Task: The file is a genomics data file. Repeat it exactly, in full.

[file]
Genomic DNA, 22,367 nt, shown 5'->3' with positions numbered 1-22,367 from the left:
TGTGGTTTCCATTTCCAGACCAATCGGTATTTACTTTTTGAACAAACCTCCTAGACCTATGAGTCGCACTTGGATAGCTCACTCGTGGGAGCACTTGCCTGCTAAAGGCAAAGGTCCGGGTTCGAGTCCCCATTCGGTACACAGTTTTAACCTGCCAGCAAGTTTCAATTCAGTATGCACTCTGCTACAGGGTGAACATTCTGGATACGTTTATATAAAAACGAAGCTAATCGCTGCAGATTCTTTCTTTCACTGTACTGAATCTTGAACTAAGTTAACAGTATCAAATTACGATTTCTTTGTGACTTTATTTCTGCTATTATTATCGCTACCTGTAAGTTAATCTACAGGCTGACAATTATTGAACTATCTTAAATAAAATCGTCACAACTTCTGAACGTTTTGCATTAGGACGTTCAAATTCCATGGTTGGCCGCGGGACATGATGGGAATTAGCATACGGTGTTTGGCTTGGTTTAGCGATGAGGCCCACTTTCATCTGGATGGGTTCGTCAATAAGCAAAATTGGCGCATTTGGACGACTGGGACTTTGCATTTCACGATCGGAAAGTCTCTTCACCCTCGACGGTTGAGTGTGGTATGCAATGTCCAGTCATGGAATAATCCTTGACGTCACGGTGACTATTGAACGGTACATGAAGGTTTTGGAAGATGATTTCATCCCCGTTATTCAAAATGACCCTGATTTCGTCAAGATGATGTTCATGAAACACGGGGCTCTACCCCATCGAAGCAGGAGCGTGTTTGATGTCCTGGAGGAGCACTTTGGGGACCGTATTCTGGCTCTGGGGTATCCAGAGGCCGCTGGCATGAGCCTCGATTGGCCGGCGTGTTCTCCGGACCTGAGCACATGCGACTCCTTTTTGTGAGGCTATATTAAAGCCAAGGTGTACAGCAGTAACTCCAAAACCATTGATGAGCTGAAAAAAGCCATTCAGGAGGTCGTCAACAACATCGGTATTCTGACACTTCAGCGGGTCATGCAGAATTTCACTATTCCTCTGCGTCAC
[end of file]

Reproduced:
Genomic DNA, 22,367 nt, shown 5'->3' with positions numbered 1-22,367 from the left:
TGTGGTTTCCATTTCCAGACCAATCGGTATTTACTTTTTGAACAAACCTCCTAGACCTATGAGTCGCACTTGGATAGCTCACTCGTGGGAGCACTTGCCTGCTAAAGGCAAAGGTCCGGGTTCGAGTCCCCATTCGGTACACAGTTTTAACCTGCCAGCAAGTTTCAATTCAGTATGCACTCTGCTACAGGGTGAACATTCTGGATACGTTTATATAAAAACGAAGCTAATCGCTGCAGATTCTTTCTTTCACTGTACTGAATCTTGAACTAAGTTAACAGTATCAAATTACGATTTCTTTGTGACTTTATTTCTGCTATTATTATCGCTACCTGTAAGTTAATCTACAGGCTGACAATTATTGAACTATCTTAAATAAAATCGTCACAACTTCTGAACGTTTTGCATTAGGACGTTCAAATTCCATGGTTGGCCGCGGGACATGATGGGAATTAGCATACGGTGTTTGGCTTGGTTTAGCGATGAGGCCCACTTTCATCTGGATGGGTTCGTCAATAAGCAAAATTGGCGCATTTGGACGACTGGGACTTTGCATTTCACGATCGGAAAGTCTCTTCACCCTCGACGGTTGAGTGTGGTATGCAATGTCCAGTCATGGAATAATCCTTGACGTCACGGTGACTATTGAACGGTACATGAAGGTTTTGGAAGATGATTTCATCCCCGTTATTCAAAATGACCCTGATTTCGTCAAGATGATGTTCATGAAACACGGGGCTCTACCCCATCGAAGCAGGAGCGTGTTTGATGTCCTGGAGGAGCACTTTGGGGACCGTATTCTGGCTCTGGGGTATCCAGAGGCCGCTGGCATGAGCCTCGATTGGCCGGCGTGTTCTCCGGACCTGAGCACATGCGACTCCTTTTTGTGAGGCTATATTAAAGCCAAGGTGTACAGCAGTAACTCCAAAACCATTGATGAGCTGAAAAAAGCCATTCAGGAGGTCGTCAACAACATCGGTATTCTGACACTTCAGCGGGTCATGCAGAATTTCACTATTCCTCTGCGTCAC